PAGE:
“Born brilliant, born bad, and a little bit mad.” That quote comes from the title character in Disney’s Cruella, portrayed by Emma Stone. Inspired by one of the greatest Disney Villains of all time, the film pays homage to 101 Dalmatians, but doesn’t attempt to be a true prequel. This is not the Cruella de Vil you remember, originally portrayed by the hand of Marc Davis and the voice of Betty Lou Gerson, but it’s still an engaging and exciting film in which Emma Stone and Emma Thompson shine.
An orphan with two-toned hair named Estella (Emma Stone) joins a ragtag band of thieves with Horace, Jasper and two helpful dogs. Obsessed with fashion, she finds herself working as a designer for The Baroness (Emma Thompson), the glamorous trendsetter in 1970’s London with her own fashion empire. Under the thumb of her cruel boss, Estella begins to give in to her dark side to take revenge, taking ownership of a nickname her deceased mother had for her temperamental behavior, “Cruella.”
While there are plenty of moments that pay homage to 101 Dalmatians, Cruella also brought to mind a combination of Batman Returns and The Devil Wears Prada. The main character’s transition from Estella to Cruella is similar to Selena Kyle taking up the alias of Catwoman and Emma Stone’s performance feels at least inspired by Michelle Pfeifer’s. Similarly, The Baroness is cut from the same cloth as Miranda Priestly, both antagonists that you love to hate.
With fashion at the center of the film, the costumes in Cruella make each scene exciting. Jenny Beavan has outdone herself, with sets often decorated with additional costumes that never get worn. The set design is transportative, with The Baroness’ world as tidy and opulent as they come, while Cruella’s home with Horace and Jasper is run down and cluttered.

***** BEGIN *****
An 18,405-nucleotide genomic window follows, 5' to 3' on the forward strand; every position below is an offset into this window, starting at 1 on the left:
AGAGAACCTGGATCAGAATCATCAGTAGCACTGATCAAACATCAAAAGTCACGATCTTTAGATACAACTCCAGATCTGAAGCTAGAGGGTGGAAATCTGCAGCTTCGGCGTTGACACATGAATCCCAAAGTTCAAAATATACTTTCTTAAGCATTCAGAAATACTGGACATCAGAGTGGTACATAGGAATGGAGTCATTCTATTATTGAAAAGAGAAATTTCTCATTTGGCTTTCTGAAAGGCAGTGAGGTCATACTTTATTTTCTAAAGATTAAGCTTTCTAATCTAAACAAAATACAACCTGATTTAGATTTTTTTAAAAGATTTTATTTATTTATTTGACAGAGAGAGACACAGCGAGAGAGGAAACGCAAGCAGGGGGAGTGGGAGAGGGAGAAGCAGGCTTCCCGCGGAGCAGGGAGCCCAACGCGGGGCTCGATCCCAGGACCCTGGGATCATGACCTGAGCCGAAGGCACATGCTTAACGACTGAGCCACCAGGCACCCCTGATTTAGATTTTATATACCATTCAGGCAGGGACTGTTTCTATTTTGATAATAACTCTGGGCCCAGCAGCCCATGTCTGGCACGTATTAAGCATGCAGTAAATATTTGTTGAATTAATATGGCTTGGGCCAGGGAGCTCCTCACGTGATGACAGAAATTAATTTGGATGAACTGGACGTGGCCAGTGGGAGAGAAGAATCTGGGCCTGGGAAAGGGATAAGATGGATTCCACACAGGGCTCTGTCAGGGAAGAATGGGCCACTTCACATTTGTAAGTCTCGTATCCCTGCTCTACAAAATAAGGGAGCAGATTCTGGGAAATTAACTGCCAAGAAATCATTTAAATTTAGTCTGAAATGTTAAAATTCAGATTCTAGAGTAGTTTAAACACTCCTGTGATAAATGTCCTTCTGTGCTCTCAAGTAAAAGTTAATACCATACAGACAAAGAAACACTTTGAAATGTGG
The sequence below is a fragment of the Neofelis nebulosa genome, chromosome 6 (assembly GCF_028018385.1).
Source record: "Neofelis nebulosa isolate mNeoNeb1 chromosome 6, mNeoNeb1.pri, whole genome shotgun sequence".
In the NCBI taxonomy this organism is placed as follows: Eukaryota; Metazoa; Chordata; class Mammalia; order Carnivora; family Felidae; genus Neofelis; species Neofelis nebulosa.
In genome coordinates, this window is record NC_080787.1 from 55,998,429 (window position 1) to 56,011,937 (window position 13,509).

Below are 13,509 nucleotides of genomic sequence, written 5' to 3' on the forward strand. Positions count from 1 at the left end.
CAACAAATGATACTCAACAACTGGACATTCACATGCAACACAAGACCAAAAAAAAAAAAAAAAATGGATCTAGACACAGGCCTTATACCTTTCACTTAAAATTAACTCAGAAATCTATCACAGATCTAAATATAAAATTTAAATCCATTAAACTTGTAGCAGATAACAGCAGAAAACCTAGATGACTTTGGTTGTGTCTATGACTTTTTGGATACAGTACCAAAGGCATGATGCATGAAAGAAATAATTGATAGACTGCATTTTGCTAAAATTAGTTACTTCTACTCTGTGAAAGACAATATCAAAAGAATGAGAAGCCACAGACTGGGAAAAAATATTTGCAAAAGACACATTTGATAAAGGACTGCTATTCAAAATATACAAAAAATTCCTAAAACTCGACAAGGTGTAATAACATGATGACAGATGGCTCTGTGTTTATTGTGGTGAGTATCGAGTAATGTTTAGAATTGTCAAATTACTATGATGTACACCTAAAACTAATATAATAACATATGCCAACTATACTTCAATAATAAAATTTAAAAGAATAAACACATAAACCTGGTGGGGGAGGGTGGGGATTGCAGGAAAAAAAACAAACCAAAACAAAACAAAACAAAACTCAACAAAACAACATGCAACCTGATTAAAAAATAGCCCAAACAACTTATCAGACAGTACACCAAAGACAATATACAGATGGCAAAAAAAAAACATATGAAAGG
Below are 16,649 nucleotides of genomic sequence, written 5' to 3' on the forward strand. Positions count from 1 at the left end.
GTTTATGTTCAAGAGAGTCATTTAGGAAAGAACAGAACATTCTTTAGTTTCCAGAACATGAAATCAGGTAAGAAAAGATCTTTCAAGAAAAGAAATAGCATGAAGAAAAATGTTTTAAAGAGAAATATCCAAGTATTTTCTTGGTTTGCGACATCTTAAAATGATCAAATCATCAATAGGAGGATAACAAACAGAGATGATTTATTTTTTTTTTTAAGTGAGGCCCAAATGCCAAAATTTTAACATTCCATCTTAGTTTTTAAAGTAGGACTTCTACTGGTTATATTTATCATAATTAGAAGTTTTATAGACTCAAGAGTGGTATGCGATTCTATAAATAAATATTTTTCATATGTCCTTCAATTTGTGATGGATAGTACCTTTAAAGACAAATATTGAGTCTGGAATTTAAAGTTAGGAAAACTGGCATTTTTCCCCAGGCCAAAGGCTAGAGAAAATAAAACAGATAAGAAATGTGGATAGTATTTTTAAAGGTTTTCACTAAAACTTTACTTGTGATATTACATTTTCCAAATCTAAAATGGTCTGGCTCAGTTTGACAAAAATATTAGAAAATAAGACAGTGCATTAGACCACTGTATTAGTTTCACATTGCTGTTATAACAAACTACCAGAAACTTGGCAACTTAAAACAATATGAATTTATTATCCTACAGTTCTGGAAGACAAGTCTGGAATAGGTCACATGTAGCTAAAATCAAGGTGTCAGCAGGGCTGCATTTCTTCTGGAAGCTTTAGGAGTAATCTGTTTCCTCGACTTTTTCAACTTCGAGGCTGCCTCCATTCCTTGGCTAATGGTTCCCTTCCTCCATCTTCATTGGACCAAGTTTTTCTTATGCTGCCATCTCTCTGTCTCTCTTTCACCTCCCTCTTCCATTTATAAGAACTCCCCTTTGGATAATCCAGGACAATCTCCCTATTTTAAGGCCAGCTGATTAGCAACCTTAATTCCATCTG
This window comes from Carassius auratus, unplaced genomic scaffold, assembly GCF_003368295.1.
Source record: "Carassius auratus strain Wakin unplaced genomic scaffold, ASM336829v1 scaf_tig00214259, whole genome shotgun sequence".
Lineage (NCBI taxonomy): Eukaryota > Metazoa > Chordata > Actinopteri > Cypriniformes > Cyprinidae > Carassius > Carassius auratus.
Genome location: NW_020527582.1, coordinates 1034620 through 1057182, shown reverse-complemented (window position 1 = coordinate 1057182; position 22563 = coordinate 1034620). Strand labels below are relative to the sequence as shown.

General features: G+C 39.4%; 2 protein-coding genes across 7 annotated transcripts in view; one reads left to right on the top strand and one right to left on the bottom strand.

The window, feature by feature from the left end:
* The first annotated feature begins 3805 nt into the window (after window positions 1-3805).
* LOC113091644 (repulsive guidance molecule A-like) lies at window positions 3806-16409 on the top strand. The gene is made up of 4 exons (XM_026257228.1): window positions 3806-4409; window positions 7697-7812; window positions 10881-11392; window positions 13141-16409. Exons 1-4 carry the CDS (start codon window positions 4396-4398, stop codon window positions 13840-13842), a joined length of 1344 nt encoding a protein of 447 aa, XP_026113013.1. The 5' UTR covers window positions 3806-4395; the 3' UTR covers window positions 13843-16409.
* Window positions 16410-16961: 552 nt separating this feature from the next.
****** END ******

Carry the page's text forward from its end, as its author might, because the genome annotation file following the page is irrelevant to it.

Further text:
Stone and Thompson are both at the top of their acting game in both roles. Emma Stone convincingly goes insane to become Cruella while Emma Thompson chews up every scene as her wicked character. Paul Walter Hauser is hysterical as Horace and his dog Wink steals every scene he’s in. As one of the more subdued characters in the film, Mark Strong’s performance as John the Valet provides the necessary calm as the connecting tissue between Estella’s past and Cruella’s present.
Anarchy abounds in director Craig Gillespie’s latest film, a heist movie with an added dose of revenge. Expert pacing and well-placed moments of comedy, in addition to a ridiculously fun soundtrack, keep Cruella feeling fresh throughout. Those that accept the film for what it is, a new take on Cruella de Vil that doesn’t fit the mold of the fur worshiper who would kill ninety-nine puppies to make one coat, will find themselves thoroughly entertained. A few moments of bad CGI aside, it’s one of Disney’s most original animation-to-live-action adaptations to date, transforming a villain into an antihero.
With a PG-13 rating for “Some violence and thematic elements,” there’s very little about Cruella that should scare parents away. The film may have a darker tone than most with the castle intro, but it lacks the heavy action sequences that earned Mulan the same rating. Nor does it have any sexual innuendos like the Pirates of the Caribbean franchise. The rating is a bit of a head scratcher and the content feels much more like a PG-rated film.
I give Cruella 4.5 out of 5 dogs who look like their owners.